Another Contentious Tweet on the Basketball Court Causes a Stir and Probable Lawsuit

A sports writer for the Associated Press claims he overheard referee Bill Spooner tell Wolves head coach Kurt Rambis that he made a bad call, and would return the favor in the next half, after Rambis disputed a decision. Jon Krawcyznski tweeted: ""Ref Bill Spooner told Rambis he'd 'get it back' after a bad call. Then he made an even worse call on Rockets. That's NBA officiating folks."

The intimacy of the basketball court has once again led to a news story that only five years ago would not have developed. Whereas once words spoken in the relative privacy of an arena, whether by coaches, players, or referees, would only be documented anecdotally, casual asides and chatters are now being recorded on Twitter and other social media outlets.

For example, months ago a story emerged surrounding Boston Celtic Kevin Garnett, who allegedly heckled an opponent about being bald, comparing him to a cancer patient. This became a story because the victimized athlete took to twitter to call out Garnett. The words were exchanged on a court, but it is a huge stretch to say this is the first time anything as this derogatory was uttered. In fact, Garnett is renowned for being a trash talker and is equally beloved by teammates and frustrated by opponents. Before Twitter, words between enemies would stay on the court, and those fans lucky enough to be within earshot would be privy to a side match amid the action.

The Tweet made during the game from AP reporter Jon Krawcynzski
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This past weekend a similar incident developed during a game between the Minnesota Timberwolves and Houston Rockets, but this time between a referee and a reporter. A sports writer for the Associated Press claims he overheard referee Bill Spooner tell Wolves head coach Kurt Rambis that he made a bad call, and would return the favor in the next half, after Rambis disputed a decision. Jon Krawcyznski tweeted: “Ref Bill Spooner told Rambis he’d ‘get it back’ after a bad call. Then he made an even worse call on Rockets. That’s NBA officiating folks.”

Spooner has taken offense and filed a lawsuit against the AP for making suggestions that he intentionally made a bad call to make up for one made earlier in the game. The 20-year veteran referee claims that the tweet led to a disciplinary investigation by the NBA, and that his reputation has been tarnished. Spooner is seeking more than $75,000 in damages and the removal of the tweet/quote from Krawcynski’s postings.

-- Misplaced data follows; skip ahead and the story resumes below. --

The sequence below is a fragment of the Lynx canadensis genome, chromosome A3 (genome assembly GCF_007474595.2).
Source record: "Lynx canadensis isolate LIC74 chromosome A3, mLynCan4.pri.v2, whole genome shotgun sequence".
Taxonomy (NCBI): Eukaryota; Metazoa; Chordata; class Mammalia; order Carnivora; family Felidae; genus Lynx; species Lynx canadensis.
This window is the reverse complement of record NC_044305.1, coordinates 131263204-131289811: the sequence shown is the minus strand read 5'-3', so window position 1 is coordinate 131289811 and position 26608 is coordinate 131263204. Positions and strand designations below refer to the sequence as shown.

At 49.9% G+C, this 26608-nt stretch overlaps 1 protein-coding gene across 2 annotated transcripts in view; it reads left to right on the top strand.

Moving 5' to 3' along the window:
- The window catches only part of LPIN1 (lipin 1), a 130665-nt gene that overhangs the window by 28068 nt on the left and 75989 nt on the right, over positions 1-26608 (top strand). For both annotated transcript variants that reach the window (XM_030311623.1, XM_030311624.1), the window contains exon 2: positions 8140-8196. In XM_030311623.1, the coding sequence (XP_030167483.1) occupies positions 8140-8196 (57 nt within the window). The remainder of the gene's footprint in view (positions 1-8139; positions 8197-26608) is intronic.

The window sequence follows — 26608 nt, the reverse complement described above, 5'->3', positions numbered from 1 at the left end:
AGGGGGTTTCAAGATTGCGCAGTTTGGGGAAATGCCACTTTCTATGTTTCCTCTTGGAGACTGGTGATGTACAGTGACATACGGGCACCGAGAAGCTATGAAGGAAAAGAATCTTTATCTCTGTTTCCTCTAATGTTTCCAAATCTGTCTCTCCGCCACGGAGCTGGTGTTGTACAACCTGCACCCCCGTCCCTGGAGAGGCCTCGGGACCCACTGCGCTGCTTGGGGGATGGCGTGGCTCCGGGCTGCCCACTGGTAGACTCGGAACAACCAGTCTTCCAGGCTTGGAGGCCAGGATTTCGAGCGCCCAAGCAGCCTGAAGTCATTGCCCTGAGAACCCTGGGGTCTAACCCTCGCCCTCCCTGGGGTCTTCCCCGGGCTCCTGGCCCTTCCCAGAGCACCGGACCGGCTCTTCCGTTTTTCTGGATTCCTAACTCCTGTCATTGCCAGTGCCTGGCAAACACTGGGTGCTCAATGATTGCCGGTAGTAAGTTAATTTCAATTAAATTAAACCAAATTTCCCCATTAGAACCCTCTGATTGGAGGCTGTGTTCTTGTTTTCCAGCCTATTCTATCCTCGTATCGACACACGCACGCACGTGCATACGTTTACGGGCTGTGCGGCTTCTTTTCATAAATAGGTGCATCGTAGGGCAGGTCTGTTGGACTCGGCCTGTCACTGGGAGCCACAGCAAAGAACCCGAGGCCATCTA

An attorney for the AP says their side believes the facts and reporting to be accurate, while the NBA claims that they “found [the tweet] to be without substance.” The NBA has also advised Spooner’s attorney to not follow through with the case as it’s not deemed productive.

They very well could all be right. It seems hard to claim that Spooner has been defamed or that his reputation has been tarnished, and thus a lawsuit is likely a waste of time and money. At the same time, the reporter is likely accurate with his quote.

Those who have followed the NBA for years upon years know and will attest that the “make-up call” is part of the game. Referees are not perfect, and it is not unusual for one to make a call that they soon realize was a mistake, and look to balance things out later in the game. Spooner is not new to the game, and he did not force a change in the outcome. The fact that he may have told a coach he would ‘get it back,’ is not news and it is hard to think that any player on either team would be deeply invested in the debate.

Veteran referee Bill Spooner
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What has happened is that once again the networking capabilities and the immediacy with which social media operate have allowed those outside the game to get access from those in the arena. Five, ten, and twenty years ago the same exchange between referee and coach surely took place, and those who were looking for it and those close enough to see would have witnessed an identical exchange seen by Krawcyznski. This lawsuit would not have existed without social media.

It is not specifically Twitter–the message could have been posted on any site – that caused this incident, nor is it only the prevalence of social media either. Instead it is both the desire and embrace of a connection between journalists and fans on both sides. Reporters frequently tweet, often with their employer in their handle, claiming as much responsibility in 140 characters as they do in a newspaper. Conversely, fans follow those who follow the game, looking for short and immediate inside information. This incident is not news because a referee may or may not have given a call to a team to make up for another; it is news because sportsdom continues down the road in which fans will get greater and greater access to players, coaches, and officials, and what comes out may not always be desirable.